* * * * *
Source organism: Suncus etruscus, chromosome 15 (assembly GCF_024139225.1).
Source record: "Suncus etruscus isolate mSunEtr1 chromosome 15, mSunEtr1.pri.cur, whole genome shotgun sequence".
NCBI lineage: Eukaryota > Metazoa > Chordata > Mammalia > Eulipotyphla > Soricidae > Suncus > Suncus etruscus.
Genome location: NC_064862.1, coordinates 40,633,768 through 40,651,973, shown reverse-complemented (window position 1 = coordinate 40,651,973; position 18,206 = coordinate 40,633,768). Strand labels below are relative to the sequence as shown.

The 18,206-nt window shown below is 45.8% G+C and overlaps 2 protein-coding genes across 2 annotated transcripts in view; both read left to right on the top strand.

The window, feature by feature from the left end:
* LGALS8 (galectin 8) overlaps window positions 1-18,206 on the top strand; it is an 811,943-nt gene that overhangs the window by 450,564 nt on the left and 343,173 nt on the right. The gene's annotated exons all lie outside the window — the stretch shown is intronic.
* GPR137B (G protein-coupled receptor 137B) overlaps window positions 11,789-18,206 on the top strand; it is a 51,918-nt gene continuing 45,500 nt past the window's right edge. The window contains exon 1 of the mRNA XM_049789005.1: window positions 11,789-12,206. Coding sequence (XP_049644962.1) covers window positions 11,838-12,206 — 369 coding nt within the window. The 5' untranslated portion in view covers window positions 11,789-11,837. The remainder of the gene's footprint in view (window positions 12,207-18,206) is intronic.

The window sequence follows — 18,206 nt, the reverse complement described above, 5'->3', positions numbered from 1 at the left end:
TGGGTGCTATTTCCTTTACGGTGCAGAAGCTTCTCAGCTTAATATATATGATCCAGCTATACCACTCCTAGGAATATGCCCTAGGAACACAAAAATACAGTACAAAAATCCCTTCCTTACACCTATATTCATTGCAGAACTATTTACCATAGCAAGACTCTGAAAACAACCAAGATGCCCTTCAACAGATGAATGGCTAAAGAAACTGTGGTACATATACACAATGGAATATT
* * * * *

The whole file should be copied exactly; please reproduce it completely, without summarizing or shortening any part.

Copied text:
Source organism: Suncus etruscus, chromosome 15 (assembly GCF_024139225.1).
Source record: "Suncus etruscus isolate mSunEtr1 chromosome 15, mSunEtr1.pri.cur, whole genome shotgun sequence".
NCBI lineage: Eukaryota > Metazoa > Chordata > Mammalia > Eulipotyphla > Soricidae > Suncus > Suncus etruscus.
Genome location: NC_064862.1, coordinates 40,633,768 through 40,651,973, shown reverse-complemented (window position 1 = coordinate 40,651,973; position 18,206 = coordinate 40,633,768). Strand labels below are relative to the sequence as shown.

The 18,206-nt window shown below is 45.8% G+C and overlaps 2 protein-coding genes across 2 annotated transcripts in view; both read left to right on the top strand.

The window, feature by feature from the left end:
* LGALS8 (galectin 8) overlaps window positions 1-18,206 on the top strand; it is an 811,943-nt gene that overhangs the window by 450,564 nt on the left and 343,173 nt on the right. The gene's annotated exons all lie outside the window — the stretch shown is intronic.
* GPR137B (G protein-coupled receptor 137B) overlaps window positions 11,789-18,206 on the top strand; it is a 51,918-nt gene continuing 45,500 nt past the window's right edge. The window contains exon 1 of the mRNA XM_049789005.1: window positions 11,789-12,206. Coding sequence (XP_049644962.1) covers window positions 11,838-12,206 — 369 coding nt within the window. The 5' untranslated portion in view covers window positions 11,789-11,837. The remainder of the gene's footprint in view (window positions 12,207-18,206) is intronic.

The window sequence follows — 18,206 nt, the reverse complement described above, 5'->3', positions numbered from 1 at the left end:
TGGGTGCTATTTCCTTTACGGTGCAGAAGCTTCTCAGCTTAATATATATGATCCAGCTATACCACTCCTAGGAATATGCCCTAGGAACACAAAAATACAGTACAAAAATCCCTTCCTTACACCTATATTCATTGCAGAACTATTTACCATAGCAAGACTCTGAAAACAACCAAGATGCCCTTCAACAGATGAATGGCTAAAGAAACTGTGGTACATATACACAATGGAATATT